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### Circle Formulas: Area and Perimeter

```Date: 03/19/2003 at 16:52:32
From: Leo
Subject: Math formulas

I get confused with the different formulas, such as Pi r squared or
Pi d (Pi times radius squared or Pi times diameter). I don't remember
which formula goes to which problem.
```

```
Date: 03/21/2003 at 13:45:56
From: Doctor Dotty
Subject: Re: Math formulas

Hi Leo,

Thanks for the question!

The best way is to actually understand what each equation is actually
doing.

CIRCUMFERENCE:

It was discovered that the ratio between the diameter of a circle and
the circumference (distance around the outside) was constant. What
this means is that you can multiply the diameter of a circle by a
special number that is just over 3 to find the distance around the
outside. The amazing thing is that this number is the same, no matter
how big the circle is! This number was given the name 'Pi' and is

circumference = Pi * diameter

The diameter is twice the radius (as the radius measures from the
centre to the outside of a circle, and the diameter measures straight
across the circle through the centre) so this equation can be written
as:

circumference = Pi * 2 * radius

Now, can you see where that all comes from? It is just multiplying a
length (the radius) by a number to get a bigger length (the
circumference)

AREA:

Here is a circle, with a sector (the shape of a slice of pizza)
drawn in.

*   *   *
*              . *
*                .   . *
*                 .   .     *
*                 .  .        *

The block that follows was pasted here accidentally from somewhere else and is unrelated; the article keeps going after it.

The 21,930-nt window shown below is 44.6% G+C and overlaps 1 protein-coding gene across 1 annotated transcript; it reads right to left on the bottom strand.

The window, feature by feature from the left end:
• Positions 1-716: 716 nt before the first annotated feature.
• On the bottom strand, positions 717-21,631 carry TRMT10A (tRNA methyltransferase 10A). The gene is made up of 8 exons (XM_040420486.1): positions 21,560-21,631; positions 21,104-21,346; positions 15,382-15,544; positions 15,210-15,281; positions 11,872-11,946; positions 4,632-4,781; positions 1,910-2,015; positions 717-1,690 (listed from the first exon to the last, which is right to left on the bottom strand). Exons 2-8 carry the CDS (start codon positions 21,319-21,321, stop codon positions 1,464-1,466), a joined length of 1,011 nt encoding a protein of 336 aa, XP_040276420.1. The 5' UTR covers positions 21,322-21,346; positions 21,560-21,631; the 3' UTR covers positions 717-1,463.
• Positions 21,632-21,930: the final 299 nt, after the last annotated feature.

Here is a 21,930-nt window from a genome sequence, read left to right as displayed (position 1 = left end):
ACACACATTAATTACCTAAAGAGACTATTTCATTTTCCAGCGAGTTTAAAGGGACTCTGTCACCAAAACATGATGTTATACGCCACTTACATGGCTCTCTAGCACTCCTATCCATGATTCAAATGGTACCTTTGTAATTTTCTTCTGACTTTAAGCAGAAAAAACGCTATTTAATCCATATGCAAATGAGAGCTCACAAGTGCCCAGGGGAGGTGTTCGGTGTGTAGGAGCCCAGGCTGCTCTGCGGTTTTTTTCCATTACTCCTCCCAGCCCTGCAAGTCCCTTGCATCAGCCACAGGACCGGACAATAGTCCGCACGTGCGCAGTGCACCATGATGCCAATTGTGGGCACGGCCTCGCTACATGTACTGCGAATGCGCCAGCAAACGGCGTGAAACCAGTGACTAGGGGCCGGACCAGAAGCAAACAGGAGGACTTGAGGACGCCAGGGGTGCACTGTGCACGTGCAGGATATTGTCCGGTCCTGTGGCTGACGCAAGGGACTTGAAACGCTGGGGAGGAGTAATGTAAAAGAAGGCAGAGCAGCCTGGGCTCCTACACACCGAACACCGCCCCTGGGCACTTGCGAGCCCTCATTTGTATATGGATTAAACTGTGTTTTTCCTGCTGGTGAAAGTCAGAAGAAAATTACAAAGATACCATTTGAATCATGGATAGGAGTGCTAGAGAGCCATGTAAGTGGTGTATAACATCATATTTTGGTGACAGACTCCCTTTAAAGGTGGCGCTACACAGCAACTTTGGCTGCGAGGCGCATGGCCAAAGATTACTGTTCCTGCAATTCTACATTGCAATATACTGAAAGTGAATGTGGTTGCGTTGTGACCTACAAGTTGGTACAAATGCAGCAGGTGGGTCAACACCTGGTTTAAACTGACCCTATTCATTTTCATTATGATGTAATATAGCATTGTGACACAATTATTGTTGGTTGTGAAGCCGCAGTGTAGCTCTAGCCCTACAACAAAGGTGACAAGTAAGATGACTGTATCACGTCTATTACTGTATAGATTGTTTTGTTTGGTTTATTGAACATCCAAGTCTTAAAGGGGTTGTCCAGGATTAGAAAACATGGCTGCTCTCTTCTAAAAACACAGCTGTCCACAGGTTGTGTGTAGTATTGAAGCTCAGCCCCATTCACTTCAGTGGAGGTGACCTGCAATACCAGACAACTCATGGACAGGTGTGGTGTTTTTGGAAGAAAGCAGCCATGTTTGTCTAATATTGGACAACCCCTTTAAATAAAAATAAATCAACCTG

*                 . . r        *
*                ..            *
*               .              *
*                              *
*                              *
*                            *
*                          *
*                      *
*                *
*   *   *

Let's call the angle between the two radii x, and the curved length
at the end b.

Imagine that the angle x gets extremely small. As it gets smaller and
smaller, b gets closer and closer to a straight line. By the time the
angle is nearly 0, b is very close to a straight line.

So that makes the sector into a triangle. Now imagine splitting the
circle into lots of sectors like the first, and putting the resulting
triangles into a row. Here's a simplified drawing:

_ _ _ _ _ _ _ _ _ _ _ _ _ _ _ _ _
|\     |\     |\     |\     |\     |
| \    | \    | \    | \    | \    |
|  \   |  \   |  \   |  \   |  \   |
|   \  |   \  |   \  |   \  |   \  |
|    \ |    \ |    \ |    \ |    \ |
|_ _ _\|_ _ _\|_ _ _\|_ _ _\| _ _ \|

This gives a rectangle with the same area as the circle. Now, looking
at the original sector in the circle we can see that the sides of this
rectangle are equal to the radius of the circle. The side along the
top is made from all the little bits of the circumference. When all
the sectors are in here, then the length of the top side of the
rectangle is half of the circumference. Let's call the circumference
c, and call the area 'a'. We know that the area of a rectangle (and
therefore the area of the circle) is:

area = height * width

So:

a = r * c/2

But we know that c = Pi * d    [from the circumference bit above]

So:
a = r * (Pi * 2 * r)/2

a = r * 2(Pi * r)/2

a = r * (Pi * r)

a = r * Pi * r

a = Pi * r^2  [where ^2 means squared]

Can you see where that comes from now? Another way to remember that
this equation regards the area is that the radius is squared. The
radius could be measured in metres, so the result will be measured
in metres squared. The only thing you measure in metres squared is
area.

Does that make sense?

If I can help any more with this problem or any other, please write
back!

- Doctor Dotty, The Math Forum
http://mathforum.org/dr.math/
```
Associated Topics:
Elementary Circles

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